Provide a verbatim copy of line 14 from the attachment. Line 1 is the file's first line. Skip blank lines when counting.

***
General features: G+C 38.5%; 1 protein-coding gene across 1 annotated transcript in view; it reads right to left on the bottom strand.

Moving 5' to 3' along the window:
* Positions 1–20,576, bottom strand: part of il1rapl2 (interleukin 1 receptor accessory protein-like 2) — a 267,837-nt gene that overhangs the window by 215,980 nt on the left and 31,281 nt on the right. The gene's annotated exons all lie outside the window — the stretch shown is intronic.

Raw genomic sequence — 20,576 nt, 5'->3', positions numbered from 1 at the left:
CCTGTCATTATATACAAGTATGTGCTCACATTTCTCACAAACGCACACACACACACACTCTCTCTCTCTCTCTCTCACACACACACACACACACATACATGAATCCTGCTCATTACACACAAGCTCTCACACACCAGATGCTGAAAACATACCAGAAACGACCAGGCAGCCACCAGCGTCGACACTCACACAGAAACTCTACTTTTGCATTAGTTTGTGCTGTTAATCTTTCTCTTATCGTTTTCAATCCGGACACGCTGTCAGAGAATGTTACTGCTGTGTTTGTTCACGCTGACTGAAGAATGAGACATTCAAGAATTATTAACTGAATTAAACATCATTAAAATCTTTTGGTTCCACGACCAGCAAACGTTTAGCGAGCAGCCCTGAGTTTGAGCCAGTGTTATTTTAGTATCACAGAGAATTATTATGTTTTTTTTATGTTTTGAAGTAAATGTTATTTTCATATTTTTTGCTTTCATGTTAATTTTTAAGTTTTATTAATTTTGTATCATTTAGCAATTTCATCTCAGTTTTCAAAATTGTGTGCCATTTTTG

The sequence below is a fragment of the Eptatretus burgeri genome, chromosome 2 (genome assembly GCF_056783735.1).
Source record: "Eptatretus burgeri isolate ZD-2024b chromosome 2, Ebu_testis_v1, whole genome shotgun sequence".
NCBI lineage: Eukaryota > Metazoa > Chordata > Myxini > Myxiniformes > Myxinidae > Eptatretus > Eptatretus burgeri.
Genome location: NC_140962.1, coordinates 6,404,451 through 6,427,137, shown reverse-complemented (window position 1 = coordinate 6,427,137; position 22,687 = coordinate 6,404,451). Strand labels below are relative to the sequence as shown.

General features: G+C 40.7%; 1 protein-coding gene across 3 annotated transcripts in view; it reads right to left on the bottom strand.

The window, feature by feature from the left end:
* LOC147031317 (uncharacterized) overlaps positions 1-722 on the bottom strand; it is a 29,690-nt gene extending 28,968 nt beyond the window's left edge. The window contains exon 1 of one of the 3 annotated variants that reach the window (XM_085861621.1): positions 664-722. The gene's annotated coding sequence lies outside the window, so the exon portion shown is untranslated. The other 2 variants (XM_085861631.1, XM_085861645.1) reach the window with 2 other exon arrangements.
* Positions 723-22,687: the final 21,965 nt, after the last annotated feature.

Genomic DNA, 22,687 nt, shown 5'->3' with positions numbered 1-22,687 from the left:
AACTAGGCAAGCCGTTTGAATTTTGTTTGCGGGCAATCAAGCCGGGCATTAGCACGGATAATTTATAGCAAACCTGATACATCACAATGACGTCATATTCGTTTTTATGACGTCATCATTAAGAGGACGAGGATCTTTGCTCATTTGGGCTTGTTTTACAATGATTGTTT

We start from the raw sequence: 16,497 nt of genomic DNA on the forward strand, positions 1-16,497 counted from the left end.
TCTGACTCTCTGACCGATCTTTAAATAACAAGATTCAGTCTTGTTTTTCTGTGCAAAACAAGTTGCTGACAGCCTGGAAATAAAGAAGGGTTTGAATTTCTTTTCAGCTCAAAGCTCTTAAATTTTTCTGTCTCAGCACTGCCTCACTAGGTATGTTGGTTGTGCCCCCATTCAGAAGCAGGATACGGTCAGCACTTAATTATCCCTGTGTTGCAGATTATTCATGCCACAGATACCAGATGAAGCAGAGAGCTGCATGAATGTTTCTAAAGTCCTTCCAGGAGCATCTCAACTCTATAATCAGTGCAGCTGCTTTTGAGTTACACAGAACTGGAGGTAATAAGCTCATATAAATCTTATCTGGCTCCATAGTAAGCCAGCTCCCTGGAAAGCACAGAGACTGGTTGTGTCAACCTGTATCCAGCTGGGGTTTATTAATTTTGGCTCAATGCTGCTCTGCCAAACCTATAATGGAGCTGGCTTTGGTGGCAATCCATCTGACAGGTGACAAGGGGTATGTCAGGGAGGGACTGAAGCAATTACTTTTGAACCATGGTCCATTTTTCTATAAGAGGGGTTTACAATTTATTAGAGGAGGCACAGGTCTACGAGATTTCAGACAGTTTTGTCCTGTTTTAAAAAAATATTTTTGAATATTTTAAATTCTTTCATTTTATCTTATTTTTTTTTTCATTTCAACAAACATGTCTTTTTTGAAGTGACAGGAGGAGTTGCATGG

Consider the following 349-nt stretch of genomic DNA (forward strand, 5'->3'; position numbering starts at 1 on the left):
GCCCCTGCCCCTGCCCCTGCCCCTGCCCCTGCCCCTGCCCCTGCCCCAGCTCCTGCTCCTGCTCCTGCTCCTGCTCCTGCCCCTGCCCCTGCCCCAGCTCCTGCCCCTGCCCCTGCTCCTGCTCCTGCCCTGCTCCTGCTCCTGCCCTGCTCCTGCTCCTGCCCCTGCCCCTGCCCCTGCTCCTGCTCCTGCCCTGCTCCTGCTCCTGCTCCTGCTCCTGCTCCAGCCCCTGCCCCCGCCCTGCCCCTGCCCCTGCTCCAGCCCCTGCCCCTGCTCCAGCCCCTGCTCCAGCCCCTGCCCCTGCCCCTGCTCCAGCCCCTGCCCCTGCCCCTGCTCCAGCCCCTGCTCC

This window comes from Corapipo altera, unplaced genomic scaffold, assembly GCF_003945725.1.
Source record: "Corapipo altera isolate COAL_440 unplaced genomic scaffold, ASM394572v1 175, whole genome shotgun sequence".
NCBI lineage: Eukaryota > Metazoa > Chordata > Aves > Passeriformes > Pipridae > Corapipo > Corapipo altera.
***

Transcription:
Genomic DNA, 22,687 nt, shown 5'->3' with positions numbered 1-22,687 from the left: